Vinsamlegast notið þetta auðkenni þegar þið vitnið til verksins eða tengið í það: http://hdl.handle.net/1946/37551
The solubility of sodium chloride was measured in superheated and supercritical water at 350-700°C and 25-250 bar corresponding to water densities of ρH2O = 0.007-0.111 g/cm3. The measured concentrations were 0.3-115 ppm for Na and 0.8-173 ppm for Cl. The results at 400-600°C were interpreted in terms of formation of a hydrated NaCl(f) fluid species according to the reaction,
NaCl(s) + nH2O(f) = NaCl*nH2O(f)
and the results were fitted to a solvation model to give,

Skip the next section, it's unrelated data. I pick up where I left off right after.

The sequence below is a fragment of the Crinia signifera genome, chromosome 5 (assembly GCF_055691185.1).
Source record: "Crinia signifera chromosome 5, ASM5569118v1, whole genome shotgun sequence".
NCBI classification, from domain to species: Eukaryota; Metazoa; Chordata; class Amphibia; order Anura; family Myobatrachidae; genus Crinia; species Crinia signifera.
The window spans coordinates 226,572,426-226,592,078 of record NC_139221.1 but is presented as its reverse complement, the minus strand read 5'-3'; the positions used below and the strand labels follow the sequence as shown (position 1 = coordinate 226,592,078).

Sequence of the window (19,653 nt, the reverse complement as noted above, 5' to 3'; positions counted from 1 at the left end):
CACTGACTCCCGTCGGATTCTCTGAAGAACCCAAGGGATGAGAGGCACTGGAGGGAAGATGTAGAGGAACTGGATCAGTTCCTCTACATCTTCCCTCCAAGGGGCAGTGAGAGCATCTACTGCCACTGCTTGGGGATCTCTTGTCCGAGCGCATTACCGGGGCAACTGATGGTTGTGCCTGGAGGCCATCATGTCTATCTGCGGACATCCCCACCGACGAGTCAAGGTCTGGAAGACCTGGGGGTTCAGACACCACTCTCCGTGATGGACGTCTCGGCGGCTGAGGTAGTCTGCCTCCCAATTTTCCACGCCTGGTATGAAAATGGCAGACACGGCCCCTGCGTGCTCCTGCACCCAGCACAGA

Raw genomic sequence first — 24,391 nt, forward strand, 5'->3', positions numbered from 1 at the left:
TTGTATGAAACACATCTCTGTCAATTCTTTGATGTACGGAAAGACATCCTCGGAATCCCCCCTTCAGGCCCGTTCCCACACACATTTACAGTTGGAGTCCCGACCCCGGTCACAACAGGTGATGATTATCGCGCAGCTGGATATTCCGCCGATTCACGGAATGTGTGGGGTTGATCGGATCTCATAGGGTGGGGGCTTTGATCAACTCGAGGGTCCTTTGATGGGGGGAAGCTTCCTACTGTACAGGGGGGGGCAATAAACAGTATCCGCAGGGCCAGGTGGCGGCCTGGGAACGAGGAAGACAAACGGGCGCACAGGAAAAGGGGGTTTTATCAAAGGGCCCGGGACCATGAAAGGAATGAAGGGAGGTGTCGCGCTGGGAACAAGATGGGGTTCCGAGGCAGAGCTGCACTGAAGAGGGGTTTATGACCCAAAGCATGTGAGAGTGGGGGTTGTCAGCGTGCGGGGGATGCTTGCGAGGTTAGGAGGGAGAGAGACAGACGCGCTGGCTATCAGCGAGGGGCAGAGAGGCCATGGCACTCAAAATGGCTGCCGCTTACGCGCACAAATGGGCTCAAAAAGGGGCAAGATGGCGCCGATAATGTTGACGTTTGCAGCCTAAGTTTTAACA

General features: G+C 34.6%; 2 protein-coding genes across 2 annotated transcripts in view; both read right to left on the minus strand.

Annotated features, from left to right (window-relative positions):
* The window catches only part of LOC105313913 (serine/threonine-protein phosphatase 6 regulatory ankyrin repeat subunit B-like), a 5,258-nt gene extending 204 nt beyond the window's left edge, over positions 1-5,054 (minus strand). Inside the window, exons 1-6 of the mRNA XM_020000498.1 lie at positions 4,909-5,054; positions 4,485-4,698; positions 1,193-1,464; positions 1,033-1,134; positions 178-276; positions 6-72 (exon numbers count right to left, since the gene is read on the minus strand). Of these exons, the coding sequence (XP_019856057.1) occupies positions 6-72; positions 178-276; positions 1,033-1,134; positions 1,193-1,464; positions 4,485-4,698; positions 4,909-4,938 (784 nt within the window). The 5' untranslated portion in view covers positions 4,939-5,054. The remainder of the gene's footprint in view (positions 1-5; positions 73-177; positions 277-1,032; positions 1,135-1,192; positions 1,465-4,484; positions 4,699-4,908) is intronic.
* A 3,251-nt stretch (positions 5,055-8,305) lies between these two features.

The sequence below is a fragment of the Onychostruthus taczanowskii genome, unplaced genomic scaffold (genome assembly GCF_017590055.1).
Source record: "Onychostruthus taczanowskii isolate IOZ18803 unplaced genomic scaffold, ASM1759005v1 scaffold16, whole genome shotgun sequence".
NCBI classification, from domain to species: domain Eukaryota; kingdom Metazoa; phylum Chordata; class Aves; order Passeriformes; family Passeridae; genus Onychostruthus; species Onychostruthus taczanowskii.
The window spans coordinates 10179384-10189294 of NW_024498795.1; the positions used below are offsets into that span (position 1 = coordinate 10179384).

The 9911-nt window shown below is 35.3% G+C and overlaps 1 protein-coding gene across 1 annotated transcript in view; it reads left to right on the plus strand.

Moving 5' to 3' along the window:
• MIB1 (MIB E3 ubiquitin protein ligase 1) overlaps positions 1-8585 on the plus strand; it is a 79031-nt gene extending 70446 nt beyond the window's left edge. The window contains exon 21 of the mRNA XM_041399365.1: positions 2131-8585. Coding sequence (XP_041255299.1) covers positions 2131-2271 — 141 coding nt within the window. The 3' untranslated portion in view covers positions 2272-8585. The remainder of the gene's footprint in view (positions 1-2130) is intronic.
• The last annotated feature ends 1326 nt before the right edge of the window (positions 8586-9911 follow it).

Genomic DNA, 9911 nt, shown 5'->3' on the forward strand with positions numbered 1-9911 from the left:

logcNaCl(f) = 3.50logρH2O(f) - 904.97/T + 6.94 where cNaCl(f) is the solubility of sodium chloride expressed in ppm (by weight) based on the measured Na concentration, ρH2O(f) is the density of pure water in g/cm3 and T is the temperature in Kelvin. The model used data taken at 400-600°C and 50-250 bar. The Cl/Na molal ratio was typically close to ~1.0 at temperatures <600°C consistent with the formation of NaCl(f) species whereas at higher temperatures (600-700°C) much higher Cl/Na ratios were observed or 1.6-9.0. These are considered to result from hydrolysis of NaCl(s) to form NaOH(s,lq) and HCl(f). The measured NaCl(f) solubilities were in good agreement with previous experimental studies as well as theoretical work on speciation of Na and Cl in high-temperature superheated and supercritical water at relatively low pressure. The results were used to estimate equilibrium NaCl(f) concentration in natural superheated and supercritical hydrothermal fluids considered to exist in the roots of active geothermal systems. The equilibrium NaCl(f) concentration in superheated water at shallow depth (~1 km or ~100 bar) at 400°C is predicated to be ~4 ppm whereas supercritical fluids at greater depth (~3 km or ~250 bar) at 400°C have much higher NaCl(f) concentrations of ~750 ppm. In comparison, the superheated IDDP-1 fluid discharges at Krafla had Na and Cl concentration of 0.05-1.5 ppm and 20-166 ppm, respectively (Ármannsson et al., 2014).